Step 4: Flat Colors
At this point you can lock the transparency of your Color Layer, and go ham. Either with the pen or a fill bucket, figure out how you want to color your character and add in the flat colors. Notice I’m on the same layer as the Base that we made. This is so those lines still play nicely with one another. Clean up where necessary.

Step 5: Analogous Color Gradient
Well, we don’t really want our character to be too flat, do we? This is where the color wheel becomes your best friend. Select similar colors with the Magic Wand (like I’ve done her skin tone here) and using the color wheel, choose an analogous (that means “close by” in color wheel terms) color to add a bit of depth to the color. For skin, I usually go with a red or a bronze, sometimes purple. Use the airbrush for this. Then, deselect and select another color to gradient, until all the colors have some degree of new color to them.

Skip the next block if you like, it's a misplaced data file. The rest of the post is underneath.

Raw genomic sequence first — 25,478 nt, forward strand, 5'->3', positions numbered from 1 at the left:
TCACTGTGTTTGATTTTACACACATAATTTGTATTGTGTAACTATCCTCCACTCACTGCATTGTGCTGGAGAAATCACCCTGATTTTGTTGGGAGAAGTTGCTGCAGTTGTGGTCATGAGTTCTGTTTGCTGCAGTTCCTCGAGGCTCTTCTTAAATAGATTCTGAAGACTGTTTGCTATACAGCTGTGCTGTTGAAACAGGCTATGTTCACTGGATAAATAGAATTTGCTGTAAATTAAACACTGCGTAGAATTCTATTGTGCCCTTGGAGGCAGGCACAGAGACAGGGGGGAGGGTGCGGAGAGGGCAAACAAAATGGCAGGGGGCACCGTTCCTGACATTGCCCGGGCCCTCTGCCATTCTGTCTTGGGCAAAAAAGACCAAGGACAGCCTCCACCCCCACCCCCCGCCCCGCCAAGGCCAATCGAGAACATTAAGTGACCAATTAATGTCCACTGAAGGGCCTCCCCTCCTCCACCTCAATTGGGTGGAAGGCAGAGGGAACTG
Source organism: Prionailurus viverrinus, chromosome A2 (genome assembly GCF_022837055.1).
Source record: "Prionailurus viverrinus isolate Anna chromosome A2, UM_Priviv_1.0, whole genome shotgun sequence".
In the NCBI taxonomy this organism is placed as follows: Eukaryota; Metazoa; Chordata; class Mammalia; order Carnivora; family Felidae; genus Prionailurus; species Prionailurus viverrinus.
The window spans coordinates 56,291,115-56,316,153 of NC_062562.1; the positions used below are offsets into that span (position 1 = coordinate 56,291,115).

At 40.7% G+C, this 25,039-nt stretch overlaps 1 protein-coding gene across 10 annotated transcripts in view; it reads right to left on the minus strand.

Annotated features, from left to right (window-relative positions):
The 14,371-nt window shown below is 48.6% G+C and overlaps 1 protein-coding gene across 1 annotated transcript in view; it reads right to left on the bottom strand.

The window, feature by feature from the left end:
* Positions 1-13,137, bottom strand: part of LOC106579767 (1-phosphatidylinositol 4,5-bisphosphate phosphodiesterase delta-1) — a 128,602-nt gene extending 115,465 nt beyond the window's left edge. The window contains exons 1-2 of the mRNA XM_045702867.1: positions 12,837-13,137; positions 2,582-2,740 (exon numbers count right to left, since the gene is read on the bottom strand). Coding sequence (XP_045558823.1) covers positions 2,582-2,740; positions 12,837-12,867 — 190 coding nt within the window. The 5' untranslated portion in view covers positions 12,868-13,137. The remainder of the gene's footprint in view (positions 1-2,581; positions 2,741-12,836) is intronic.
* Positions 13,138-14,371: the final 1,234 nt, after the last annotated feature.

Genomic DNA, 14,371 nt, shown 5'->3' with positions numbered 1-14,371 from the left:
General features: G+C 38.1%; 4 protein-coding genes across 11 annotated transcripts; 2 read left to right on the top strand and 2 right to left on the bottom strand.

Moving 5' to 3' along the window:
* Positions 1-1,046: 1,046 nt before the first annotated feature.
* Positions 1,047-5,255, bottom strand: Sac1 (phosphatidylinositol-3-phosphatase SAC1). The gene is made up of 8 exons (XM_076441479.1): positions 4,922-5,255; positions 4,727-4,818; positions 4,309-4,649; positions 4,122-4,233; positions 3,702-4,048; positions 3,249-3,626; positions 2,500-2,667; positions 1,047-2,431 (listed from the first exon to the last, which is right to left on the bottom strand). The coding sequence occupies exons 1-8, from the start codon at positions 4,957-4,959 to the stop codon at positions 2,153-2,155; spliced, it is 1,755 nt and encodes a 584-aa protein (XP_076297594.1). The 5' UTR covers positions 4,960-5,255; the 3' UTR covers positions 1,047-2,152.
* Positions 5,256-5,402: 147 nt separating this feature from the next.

See? Now things look interesting! We added some blue to the greens, some purples to the reds, some blues to the grays and so on and so forth.

Step 6: Shading
Okay, here’s where things get interesting. Time to shade. Make a new layer between the Line Layer and Color Layer, and make sure you make it a clipping group/clipping mask. This is so it won’t go anywhere that you don’t have color. Set it to multiply or linear burn (whichever you think looks best) and bump the opacity down to about 40-50%. Choose a color (or color-value gradient, if you have drastic value changes in your piece that make light and dark values not play well with the single color you picked, and swap between those) that you want the shadows to be; I like deep pinks and purples. AVOID BLACK. I first use the Pen tool to get down “hard” shadows - shadows cast by hard materials, close shadows, and inorganic materials. Once I’ve got those down, I head on over to the softer areas, such as the skin, hair and cloth and alternate between the watercolor and marker tools to give “softer” shadows. There’s no real law to this, you just have to know where shadows fall and how they behave and  work with those three tools to get the look you want.

Step 7: “Highlights” - Rim Lighting